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Alexander Agassiz (1835 - 1910)

Naturalist, born in Neuchatel, Switzerland.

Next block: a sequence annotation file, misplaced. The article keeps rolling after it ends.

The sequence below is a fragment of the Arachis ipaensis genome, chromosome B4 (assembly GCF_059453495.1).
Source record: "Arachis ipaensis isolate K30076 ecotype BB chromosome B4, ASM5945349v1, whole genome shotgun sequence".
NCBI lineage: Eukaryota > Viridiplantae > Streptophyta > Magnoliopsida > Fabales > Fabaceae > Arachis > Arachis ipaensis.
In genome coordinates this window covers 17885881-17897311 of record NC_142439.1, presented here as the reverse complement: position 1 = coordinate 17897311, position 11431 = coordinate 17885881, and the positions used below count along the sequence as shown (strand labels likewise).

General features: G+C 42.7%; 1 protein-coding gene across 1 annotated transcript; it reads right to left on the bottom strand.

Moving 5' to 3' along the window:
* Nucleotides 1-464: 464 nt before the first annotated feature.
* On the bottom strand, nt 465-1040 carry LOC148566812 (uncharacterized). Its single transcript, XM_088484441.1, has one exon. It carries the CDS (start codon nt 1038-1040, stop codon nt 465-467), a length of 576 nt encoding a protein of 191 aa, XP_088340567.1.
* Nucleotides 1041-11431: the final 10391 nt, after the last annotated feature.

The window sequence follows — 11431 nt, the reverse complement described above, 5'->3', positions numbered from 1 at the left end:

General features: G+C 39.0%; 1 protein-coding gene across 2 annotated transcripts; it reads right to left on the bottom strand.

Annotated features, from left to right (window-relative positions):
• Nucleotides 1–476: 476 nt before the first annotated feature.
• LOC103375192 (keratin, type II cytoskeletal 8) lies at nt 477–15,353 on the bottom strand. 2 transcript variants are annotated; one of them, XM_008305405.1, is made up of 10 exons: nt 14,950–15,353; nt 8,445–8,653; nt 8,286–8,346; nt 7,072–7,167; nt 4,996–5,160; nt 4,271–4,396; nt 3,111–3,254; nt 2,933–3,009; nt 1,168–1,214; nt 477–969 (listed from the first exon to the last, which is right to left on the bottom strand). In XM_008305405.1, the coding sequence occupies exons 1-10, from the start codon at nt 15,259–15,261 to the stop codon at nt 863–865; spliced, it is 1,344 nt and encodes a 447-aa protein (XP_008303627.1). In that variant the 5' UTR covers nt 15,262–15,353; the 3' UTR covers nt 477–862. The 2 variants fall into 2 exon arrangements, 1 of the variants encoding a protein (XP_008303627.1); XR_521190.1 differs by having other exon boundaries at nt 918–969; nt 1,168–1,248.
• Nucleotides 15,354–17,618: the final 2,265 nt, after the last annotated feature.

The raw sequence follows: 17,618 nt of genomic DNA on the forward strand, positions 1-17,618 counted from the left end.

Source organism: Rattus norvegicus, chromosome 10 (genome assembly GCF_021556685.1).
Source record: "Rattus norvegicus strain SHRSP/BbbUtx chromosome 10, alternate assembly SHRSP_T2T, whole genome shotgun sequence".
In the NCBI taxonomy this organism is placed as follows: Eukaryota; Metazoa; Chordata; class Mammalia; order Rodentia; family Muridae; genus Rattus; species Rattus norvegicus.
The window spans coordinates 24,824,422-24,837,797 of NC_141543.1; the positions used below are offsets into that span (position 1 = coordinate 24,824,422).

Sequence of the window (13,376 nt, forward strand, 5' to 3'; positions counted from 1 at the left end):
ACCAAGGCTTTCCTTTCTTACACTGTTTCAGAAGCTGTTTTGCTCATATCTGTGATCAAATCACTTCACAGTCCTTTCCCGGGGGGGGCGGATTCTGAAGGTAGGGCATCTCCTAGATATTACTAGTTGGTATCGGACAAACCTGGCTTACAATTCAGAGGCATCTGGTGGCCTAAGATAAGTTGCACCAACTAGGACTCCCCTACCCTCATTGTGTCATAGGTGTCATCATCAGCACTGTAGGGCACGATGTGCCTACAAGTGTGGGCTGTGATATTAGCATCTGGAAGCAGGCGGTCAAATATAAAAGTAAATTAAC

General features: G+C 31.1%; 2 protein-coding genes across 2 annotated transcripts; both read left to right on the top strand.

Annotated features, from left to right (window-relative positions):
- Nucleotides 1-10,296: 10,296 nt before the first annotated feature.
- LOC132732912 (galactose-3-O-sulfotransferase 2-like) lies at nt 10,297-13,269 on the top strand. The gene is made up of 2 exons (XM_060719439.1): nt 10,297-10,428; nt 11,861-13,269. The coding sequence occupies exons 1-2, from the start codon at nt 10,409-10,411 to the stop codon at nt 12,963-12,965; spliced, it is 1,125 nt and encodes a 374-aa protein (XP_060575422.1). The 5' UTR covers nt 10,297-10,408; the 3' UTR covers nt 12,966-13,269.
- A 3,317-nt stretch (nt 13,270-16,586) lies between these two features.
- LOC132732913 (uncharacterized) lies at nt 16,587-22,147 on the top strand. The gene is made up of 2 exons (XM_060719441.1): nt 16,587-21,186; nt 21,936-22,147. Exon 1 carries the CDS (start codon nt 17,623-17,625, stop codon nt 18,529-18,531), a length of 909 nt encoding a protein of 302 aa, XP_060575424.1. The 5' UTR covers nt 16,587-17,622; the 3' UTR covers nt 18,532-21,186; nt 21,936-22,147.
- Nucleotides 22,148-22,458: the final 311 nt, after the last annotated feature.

In 1859 he went to California as an assistant on the coast survey, and was engaged on the northwest boundary. He collected specimens for the museum at Cambridge, and visited the principal mines. In 1860 he returned to Cambridge and became assistant in zoology at the museum, taking charge of it in 1865 during his father's absence in Brazil. In 1865 he became engaged in coal mining in Pennsylvania, and during the following year in the copper mines of Lake Superior, where he was engaged until 1869 as superintendent of the Calumet and Hecla mines. He developed these deposits until they became the most successful copper mines in the world, and from the wealth they have brought to him he has made gifts to Harvard amounting to over $500,000. During 1869-70 he visited Europe and examined the museums and collections of England, France, Germany, Italy, and Scandinavia. On his return in 1870 he resumed his duties at the museum in Cambridge, of which he was made curator, on the death of his father in 1874, and remained as such until 1885, when he resigned, owing to ill health. During the summer of 1873 he acted as director of the Anderson school of natural history, and in 1875 he visited the western coast of South America, examining the copper mines of Peru and Chili, and making an extended survey of Lake Titicaca and collecting for the Peabody museum a great number of Peruvian antiquities. He afterward went to Scotland to assist Sir Wyville Thompson in arranging the collections made during the exploring expedition of the "Challenger," part of which he brought to U.S.A. He wrote one of the final reports on the zoology of the expedition, those on Echini. From 1876 to 1881 his winters were spent in deep-sea dredging expeditions in connection with the coast survey, the steamer "Blake" having been placed at his disposal for this purpose. Mr. Agassiz was a fellow of Harvard College till 1885, and has served as an overseer. He is a member of the national academy of sciences, of the American association for the advancement of science, being its vice-president during the Boston meeting of 1880, of the American academy of sciences, and of numerous other scientific societies of this country and Europe. His publications, in the form of pamphlets, reports, and contributions to scientific periodicals and the proceedings of societies, are very numerous, and are principally on subjects connected with marine zoology. Most of these are to be found in the bulletins and memoirs of the museum at Cambridge. It has been said that he is "the best authority in the world on certain forms of marine life." He is the author, with Mrs. Elizabeth C. Agassiz, of "Seaside Studies in Natural History" (Boston, 1865); of "Marine Animals of Massachusetts Bay" (1871), and of the fifth volume of "Contributions to the Natural History of the United States," left incomplete by his father.

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